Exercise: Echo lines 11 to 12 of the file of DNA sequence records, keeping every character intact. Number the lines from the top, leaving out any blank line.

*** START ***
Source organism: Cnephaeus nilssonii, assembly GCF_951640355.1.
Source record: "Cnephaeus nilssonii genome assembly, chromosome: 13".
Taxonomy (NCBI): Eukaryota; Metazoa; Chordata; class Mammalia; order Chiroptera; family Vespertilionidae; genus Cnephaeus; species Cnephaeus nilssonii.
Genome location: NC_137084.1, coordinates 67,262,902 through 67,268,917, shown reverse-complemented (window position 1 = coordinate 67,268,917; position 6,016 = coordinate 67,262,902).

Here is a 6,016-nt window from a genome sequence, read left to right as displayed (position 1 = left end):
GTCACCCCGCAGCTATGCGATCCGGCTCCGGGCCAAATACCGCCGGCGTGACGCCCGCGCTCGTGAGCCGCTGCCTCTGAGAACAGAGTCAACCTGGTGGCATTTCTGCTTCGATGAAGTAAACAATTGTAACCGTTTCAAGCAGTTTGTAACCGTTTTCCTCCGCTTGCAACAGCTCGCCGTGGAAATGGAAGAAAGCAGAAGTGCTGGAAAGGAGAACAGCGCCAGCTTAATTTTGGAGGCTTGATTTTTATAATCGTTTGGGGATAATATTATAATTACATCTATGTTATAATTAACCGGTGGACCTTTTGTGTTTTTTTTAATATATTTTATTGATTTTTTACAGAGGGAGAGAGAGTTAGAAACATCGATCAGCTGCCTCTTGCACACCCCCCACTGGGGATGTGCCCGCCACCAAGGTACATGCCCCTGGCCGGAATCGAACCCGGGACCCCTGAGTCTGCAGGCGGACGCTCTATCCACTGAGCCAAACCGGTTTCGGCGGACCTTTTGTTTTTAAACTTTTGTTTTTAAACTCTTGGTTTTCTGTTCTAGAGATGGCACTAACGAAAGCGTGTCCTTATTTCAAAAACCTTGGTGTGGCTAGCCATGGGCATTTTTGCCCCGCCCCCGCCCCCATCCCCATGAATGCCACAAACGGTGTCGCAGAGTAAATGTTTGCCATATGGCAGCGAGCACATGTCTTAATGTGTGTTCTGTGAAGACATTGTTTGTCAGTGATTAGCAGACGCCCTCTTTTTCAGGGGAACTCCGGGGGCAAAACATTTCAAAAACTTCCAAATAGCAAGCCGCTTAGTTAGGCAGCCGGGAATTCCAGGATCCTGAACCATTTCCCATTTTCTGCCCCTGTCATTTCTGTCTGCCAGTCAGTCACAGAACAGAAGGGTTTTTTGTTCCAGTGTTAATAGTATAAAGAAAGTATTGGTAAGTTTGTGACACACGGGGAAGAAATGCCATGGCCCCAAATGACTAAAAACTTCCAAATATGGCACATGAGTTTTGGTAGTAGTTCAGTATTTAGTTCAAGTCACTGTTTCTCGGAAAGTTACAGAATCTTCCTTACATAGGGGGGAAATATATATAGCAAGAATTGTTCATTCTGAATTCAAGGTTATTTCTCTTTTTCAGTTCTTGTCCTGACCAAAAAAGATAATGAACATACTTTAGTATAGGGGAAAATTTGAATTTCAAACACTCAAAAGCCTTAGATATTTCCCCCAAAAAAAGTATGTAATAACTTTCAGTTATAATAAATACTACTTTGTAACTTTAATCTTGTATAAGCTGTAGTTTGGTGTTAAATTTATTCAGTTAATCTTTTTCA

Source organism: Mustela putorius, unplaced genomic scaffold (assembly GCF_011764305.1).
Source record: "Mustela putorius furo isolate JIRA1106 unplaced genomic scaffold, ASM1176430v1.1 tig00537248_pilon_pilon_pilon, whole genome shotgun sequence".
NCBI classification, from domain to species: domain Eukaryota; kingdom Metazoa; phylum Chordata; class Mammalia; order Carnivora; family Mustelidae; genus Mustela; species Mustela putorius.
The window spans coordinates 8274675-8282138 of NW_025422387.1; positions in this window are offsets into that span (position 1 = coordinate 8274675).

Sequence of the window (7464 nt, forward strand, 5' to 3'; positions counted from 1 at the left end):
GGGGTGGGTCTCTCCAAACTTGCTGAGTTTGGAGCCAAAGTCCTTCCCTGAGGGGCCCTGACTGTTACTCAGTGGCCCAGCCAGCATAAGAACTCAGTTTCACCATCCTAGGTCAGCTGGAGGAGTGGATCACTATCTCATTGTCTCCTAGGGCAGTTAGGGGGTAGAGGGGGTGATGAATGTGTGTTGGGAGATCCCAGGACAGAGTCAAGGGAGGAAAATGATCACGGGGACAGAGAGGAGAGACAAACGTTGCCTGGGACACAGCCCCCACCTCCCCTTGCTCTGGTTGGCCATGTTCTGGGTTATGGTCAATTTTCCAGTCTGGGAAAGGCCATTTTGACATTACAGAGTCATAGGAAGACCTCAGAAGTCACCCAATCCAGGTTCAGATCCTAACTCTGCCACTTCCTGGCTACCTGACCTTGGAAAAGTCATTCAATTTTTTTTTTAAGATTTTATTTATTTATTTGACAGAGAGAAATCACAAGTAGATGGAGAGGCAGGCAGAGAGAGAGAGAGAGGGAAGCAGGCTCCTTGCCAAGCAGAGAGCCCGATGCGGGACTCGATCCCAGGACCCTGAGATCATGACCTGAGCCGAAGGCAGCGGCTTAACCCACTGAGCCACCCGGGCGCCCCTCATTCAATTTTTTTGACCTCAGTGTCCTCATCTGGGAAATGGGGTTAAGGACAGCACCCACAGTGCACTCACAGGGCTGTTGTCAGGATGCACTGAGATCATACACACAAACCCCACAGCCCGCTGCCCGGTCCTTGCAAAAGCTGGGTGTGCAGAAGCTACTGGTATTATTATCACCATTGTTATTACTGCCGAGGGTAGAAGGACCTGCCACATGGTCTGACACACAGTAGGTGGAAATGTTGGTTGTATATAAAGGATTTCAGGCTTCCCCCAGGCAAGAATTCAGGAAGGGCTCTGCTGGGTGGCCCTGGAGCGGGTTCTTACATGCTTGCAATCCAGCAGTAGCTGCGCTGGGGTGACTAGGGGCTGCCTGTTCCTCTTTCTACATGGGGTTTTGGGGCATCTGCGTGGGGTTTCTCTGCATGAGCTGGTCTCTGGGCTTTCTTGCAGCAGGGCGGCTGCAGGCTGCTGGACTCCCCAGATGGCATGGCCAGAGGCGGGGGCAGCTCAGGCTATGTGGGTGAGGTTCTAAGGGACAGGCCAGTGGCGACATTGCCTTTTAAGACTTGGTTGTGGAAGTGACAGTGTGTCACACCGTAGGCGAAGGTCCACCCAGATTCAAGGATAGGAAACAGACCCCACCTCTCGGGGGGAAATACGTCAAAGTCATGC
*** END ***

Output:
Sequence of the window (7464 nt, forward strand, 5' to 3'; positions counted from 1 at the left end):
GGGGTGGGTCTCTCCAAACTTGCTGAGTTTGGAGCCAAAGTCCTTCCCTGAGGGGCCCTGACTGTTACTCAGTGGCCCAGCCAGCATAAGAACTCAGTTTCACCATCCTAGGTCAGCTGGAGGAGTGGATCACTATCTCATTGTCTCCTAGGGCAGTTAGGGGGTAGAGGGGGTGATGAATGTGTGTTGGGAGATCCCAGGACAGAGTCAAGGGAGGAAAATGATCACGGGGACAGAGAGGAGAGACAAACGTTGCCTGGGACACAGCCCCCACCTCCCCTTGCTCTGGTTGGCCATGTTCTGGGTTATGGTCAATTTTCCAGTCTGGGAAAGGCCATTTTGACATTACAGAGTCATAGGAAGACCTCAGAAGTCACCCAATCCAGGTTCAGATCCTAACTCTGCCACTTCCTGGCTACCTGACCTTGGAAAAGTCATTCAATTTTTTTTTTAAGATTTTATTTATTTATTTGACAGAGAGAAATCACAAGTAGATGGAGAGGCAGGCAGAGAGAGAGAGAGAGGGAAGCAGGCTCCTTGCCAAGCAGAGAGCCCGATGCGGGACTCGATCCCAGGACCCTGAGATCATGACCTGAGCCGAAGGCAGCGGCTTAACCCACTGAGCCACCCGGGCGCCCCTCATTCAATTTTTTTGACCTCAGTGTCCTCATCTGGGAAATGGGGTTAAGGACAGCACCCACAGTGCACTCACAGGGCTGTTGTCAGGATGCACTGAGATCATACACACAAACCCCACAGCCCGCTGCCCGGTCCTTGCAAAAGCTGGGTGTGCAGAAGCTACTGGTATTATTATCACCATTGTTATTACTGCCGAGGGTAGAAGGACCTGCCACATGGTCTGACACACAGTAGGTGGAAATGTTGGTTGTATATAAAGGATTTCAGGCTTCCCCCAGGCAAGAATTCAGGAAGGGCTCTGCTGGGTGGCCCTGGAGCGGGTTCTTACATGCTTGCAATCCAGCAGTAGCTGCGCTGGGGTGACTAGGGGCTGCCTGTTCCTCTTTCTACATGGGGTTTTGGGGCATCTGCGTGGGGTTTCTCTGCATGAGCTGGTCTCTGGGCTTTCTTGCAGCAGGGCGGCTGCAGGCTGCTGGACTCCCCAGATGGCATGGCCAGAGGCGGGGGCAGCTCAGGCTATGTGGGTGAGGTTCTAAGGGACAGGCCAGTGGCGACATTGCCTTTTAAGACTTGGTTGTGGAAGTGACAGTGTGTCACACCGTAGGCGAAGGTCCACCCAGATTCAAGGATAGGAAACAGACCCCACCTCTCGGGGGGAAATACGTCAAAGTCATGC